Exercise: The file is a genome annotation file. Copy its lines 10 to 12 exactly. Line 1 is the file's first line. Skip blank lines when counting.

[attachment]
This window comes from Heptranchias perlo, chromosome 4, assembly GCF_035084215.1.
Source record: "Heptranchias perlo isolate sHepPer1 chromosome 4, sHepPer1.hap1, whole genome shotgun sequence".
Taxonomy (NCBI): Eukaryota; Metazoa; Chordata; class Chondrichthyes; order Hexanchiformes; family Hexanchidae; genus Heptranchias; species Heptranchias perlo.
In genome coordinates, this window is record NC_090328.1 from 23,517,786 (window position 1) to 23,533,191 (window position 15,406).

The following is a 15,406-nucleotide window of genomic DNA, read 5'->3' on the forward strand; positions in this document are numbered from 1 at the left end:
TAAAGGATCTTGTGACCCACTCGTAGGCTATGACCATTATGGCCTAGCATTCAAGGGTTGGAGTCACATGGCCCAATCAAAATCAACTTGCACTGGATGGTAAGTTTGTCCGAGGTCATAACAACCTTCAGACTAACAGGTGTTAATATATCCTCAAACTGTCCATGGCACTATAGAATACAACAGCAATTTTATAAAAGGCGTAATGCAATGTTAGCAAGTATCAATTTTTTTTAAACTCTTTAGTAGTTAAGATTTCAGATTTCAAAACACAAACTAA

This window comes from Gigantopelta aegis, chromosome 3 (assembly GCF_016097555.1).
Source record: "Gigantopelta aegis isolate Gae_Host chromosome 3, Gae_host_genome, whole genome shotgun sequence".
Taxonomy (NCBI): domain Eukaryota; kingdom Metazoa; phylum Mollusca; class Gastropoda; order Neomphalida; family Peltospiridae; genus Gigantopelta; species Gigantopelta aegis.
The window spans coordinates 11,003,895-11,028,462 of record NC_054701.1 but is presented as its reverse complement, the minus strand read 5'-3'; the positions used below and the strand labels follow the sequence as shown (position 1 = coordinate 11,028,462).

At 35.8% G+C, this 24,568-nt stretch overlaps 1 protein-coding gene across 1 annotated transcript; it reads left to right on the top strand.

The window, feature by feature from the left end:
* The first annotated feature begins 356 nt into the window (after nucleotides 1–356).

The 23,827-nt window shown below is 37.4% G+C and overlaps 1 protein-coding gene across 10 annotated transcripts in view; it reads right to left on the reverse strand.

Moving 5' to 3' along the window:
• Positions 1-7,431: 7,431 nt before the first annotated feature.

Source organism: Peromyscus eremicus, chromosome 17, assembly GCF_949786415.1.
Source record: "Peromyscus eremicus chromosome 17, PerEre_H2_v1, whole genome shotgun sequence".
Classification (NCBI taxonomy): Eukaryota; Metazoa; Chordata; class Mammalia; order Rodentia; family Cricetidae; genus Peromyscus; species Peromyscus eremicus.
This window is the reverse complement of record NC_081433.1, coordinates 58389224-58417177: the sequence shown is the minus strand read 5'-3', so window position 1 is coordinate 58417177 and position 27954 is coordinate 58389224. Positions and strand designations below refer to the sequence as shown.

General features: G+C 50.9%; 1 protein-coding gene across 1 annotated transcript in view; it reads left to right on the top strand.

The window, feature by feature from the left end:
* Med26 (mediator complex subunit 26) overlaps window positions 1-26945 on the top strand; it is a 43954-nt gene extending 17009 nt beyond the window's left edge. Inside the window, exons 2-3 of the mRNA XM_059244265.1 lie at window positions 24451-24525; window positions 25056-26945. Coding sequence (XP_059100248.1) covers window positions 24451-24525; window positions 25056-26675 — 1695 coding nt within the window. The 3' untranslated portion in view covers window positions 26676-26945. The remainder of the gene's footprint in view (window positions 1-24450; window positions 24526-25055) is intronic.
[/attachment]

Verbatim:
The window spans coordinates 11,003,895-11,028,462 of record NC_054701.1 but is presented as its reverse complement, the minus strand read 5'-3'; the positions used below and the strand labels follow the sequence as shown (position 1 = coordinate 11,028,462).

At 35.8% G+C, this 24,568-nt stretch overlaps 1 protein-coding gene across 1 annotated transcript; it reads left to right on the top strand.

The window, feature by feature from the left end: